World Handicap System

Golfers across the county are using the current coronavirus lockdown to take a closer look at the new World Handicap System, which was introduced in the UK earlier this month by the golf governing bodies.

With several different handicap recording mechanisms previously being used across the world, the R&A have joined forces with the various other governing bodies to adopt a uniform method of scoring.

The WHS was launched in this country on November 2nd, however the start of the four-week COVID-19 lockdown just three days later has meant that very few golfers have used it so far.

Despite clubs being closed during this period of time, the enforced break has given golfers an opportunity to assess the new system, which is now based on a player’s best recent scores, whilst taking into account the difficulty of the course.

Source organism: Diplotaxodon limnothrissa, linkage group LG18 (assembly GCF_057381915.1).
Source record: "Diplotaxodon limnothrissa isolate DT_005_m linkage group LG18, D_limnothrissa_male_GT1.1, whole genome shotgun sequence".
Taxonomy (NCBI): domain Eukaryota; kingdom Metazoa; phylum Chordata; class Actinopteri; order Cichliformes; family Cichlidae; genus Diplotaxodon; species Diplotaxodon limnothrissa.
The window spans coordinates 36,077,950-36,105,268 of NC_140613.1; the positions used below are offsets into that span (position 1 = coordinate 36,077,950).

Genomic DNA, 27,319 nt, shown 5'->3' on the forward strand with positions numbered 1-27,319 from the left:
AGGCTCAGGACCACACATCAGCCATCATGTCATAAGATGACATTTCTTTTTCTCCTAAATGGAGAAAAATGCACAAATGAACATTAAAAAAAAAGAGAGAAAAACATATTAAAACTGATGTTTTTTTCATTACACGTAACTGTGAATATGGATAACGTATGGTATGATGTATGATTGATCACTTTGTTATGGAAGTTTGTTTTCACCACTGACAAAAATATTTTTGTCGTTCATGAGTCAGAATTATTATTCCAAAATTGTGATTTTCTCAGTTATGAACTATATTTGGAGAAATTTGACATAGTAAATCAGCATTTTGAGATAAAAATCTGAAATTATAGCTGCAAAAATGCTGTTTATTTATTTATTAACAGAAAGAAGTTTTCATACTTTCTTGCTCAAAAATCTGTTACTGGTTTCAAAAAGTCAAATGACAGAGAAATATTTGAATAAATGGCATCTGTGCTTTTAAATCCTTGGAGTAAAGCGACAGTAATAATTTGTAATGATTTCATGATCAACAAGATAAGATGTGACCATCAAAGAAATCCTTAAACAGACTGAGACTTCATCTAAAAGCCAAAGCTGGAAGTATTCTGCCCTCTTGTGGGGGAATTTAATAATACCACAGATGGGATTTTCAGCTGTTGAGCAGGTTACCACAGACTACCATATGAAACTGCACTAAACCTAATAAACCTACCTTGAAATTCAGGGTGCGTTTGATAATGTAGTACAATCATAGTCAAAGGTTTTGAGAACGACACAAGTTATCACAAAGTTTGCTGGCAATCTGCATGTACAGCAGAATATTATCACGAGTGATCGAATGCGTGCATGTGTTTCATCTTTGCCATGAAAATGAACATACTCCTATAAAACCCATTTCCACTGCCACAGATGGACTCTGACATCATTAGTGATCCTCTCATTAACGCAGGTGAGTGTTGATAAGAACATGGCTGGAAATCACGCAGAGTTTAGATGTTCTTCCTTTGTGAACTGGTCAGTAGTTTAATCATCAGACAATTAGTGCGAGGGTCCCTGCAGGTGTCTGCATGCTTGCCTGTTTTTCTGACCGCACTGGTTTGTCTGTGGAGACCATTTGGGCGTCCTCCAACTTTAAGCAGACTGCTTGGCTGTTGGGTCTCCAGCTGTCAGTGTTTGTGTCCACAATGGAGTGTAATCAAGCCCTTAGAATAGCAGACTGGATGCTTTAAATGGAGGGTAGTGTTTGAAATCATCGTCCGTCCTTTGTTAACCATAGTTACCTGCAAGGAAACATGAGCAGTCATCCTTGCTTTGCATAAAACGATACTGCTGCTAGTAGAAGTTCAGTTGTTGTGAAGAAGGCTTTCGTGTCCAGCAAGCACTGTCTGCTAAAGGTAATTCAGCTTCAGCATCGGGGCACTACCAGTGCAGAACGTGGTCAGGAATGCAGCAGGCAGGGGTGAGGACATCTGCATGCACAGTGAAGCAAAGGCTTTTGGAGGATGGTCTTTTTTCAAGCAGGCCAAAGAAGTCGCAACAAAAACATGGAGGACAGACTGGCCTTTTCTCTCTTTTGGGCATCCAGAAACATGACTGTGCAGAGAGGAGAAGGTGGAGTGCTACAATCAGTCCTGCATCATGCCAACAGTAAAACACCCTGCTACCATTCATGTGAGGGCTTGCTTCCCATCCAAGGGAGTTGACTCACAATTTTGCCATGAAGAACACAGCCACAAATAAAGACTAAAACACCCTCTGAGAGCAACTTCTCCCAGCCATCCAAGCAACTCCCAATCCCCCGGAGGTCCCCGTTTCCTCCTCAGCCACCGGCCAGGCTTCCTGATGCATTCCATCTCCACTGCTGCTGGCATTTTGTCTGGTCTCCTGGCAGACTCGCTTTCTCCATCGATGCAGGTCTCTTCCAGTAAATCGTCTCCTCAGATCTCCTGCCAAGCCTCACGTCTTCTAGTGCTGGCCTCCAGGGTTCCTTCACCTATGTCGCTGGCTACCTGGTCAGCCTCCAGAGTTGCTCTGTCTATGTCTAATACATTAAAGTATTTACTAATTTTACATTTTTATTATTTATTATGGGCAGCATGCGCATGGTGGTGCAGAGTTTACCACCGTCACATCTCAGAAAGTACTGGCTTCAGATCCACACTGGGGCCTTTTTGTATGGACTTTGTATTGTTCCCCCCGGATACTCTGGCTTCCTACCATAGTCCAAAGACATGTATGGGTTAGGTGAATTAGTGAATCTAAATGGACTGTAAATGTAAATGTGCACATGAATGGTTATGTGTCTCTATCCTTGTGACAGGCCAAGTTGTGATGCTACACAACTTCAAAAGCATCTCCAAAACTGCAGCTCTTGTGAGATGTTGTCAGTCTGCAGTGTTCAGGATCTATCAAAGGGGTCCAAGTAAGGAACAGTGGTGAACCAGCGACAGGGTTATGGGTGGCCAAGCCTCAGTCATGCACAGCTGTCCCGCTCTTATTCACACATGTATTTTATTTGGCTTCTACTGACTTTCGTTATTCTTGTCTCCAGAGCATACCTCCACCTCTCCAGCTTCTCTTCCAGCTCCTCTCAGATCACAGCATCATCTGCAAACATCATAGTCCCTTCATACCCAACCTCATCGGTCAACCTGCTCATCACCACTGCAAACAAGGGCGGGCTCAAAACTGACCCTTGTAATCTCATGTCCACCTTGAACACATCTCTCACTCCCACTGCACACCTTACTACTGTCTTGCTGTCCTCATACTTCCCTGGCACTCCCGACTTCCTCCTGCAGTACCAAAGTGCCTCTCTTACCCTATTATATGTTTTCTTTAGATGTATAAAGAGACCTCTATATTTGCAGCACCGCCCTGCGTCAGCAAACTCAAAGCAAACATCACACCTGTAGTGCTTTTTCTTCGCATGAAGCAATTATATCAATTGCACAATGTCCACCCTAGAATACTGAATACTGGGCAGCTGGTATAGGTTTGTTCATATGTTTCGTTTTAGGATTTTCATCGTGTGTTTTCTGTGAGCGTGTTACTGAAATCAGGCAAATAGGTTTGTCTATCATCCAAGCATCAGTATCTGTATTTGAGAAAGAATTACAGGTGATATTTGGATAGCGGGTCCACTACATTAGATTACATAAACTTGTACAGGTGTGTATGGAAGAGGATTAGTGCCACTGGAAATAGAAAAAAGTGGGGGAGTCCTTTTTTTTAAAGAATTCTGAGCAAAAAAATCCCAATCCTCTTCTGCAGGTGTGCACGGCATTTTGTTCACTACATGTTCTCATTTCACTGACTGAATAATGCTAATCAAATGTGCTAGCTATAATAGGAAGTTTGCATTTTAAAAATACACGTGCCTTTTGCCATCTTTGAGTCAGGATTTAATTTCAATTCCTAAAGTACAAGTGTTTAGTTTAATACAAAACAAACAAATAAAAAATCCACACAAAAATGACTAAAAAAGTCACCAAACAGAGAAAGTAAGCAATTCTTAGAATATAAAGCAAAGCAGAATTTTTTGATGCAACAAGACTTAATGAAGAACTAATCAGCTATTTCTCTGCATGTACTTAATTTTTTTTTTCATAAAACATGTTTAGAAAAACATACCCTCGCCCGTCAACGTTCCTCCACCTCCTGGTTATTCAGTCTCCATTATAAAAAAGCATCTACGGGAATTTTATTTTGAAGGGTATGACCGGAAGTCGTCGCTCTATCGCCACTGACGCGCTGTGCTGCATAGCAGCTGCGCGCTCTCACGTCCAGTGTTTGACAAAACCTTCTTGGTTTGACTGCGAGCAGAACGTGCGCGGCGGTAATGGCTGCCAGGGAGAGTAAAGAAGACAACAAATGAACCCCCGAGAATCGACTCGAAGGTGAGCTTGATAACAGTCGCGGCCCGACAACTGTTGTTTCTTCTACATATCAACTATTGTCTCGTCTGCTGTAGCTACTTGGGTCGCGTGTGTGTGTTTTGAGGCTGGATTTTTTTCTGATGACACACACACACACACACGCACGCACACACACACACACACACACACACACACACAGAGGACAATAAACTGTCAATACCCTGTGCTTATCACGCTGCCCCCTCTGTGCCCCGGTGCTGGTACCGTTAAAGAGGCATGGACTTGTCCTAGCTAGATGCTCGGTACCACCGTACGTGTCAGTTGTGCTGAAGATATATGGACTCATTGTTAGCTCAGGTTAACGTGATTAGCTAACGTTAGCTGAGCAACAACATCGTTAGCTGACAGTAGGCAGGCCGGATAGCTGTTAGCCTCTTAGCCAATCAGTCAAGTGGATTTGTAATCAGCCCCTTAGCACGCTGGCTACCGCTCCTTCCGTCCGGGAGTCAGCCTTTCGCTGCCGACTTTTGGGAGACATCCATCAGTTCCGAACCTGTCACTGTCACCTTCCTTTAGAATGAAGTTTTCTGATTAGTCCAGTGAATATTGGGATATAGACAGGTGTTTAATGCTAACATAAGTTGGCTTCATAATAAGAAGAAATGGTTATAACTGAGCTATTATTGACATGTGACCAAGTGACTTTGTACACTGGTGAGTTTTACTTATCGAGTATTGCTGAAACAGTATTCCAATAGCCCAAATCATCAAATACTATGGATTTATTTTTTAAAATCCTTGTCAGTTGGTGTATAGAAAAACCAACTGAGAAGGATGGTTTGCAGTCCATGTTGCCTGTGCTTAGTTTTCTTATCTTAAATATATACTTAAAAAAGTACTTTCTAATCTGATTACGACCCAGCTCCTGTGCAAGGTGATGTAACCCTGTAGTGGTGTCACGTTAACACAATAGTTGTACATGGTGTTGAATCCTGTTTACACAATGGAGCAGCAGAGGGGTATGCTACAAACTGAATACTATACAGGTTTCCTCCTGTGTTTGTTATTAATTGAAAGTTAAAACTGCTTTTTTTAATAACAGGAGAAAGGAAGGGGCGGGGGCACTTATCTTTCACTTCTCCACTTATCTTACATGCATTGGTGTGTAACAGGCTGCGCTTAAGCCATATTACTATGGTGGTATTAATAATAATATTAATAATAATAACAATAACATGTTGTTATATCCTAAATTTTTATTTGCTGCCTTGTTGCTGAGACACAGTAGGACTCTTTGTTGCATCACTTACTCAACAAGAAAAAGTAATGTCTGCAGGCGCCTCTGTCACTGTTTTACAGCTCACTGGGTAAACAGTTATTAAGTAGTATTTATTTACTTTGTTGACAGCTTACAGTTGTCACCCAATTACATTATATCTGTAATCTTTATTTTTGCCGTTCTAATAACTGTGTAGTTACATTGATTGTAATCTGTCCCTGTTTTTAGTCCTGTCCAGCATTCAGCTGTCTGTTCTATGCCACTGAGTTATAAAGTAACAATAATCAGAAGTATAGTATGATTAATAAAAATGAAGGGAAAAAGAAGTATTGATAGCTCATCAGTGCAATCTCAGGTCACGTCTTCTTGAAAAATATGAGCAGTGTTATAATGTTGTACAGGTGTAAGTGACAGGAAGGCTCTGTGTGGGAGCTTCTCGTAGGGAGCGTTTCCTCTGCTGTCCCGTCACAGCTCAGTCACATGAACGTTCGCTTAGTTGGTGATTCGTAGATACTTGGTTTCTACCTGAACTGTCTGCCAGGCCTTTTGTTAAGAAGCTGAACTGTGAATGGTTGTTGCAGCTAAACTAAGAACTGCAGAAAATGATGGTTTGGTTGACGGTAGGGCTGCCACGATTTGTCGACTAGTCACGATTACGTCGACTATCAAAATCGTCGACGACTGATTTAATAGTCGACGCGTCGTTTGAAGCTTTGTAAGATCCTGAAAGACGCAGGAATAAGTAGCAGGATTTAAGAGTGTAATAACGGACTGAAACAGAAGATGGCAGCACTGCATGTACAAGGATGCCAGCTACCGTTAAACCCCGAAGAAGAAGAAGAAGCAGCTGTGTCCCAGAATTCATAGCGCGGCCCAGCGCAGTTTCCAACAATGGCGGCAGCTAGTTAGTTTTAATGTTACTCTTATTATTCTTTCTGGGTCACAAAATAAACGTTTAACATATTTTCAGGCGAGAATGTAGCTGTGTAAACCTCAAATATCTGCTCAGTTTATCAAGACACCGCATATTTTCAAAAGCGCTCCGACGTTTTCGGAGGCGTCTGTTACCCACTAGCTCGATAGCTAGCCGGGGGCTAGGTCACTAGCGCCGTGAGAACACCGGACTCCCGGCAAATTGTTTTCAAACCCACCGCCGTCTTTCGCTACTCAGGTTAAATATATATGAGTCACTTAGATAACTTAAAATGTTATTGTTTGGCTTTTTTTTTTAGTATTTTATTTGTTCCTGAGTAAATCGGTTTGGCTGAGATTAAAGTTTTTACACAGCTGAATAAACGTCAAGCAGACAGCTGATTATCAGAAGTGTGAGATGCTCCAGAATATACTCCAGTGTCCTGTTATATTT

With a slope system being used to assess how easy or hard a golf course is to play, 17 of the 24 clubs in Northamptonshire have completed, and published, their ratings, with the others being handed a provisional mark.

According to the slope ratings, the nine-hole layout at Pytchley is the easiest course in Northants for both men and women, with Cherwell Edge and Nene Park the lowest respective men’s and women’s 18-hole courses.

By contrast, Wellingborough GC have been handed the county’s highest, and therefore most difficult, men’s rating of 139 from the back (white) tees, while Northampton GC has the highest women’s back (red) tee rating of 135.

Collingtree Park will almost certainly take over as the most difficult course in Northamptonshire when they complete their slope ratings after being provisionally awarded the highest mark by far, for both men and women off all their tees.

For more details of the World Handicap System, all golfers are advised to visit the county golf union’s website

Collingtree Park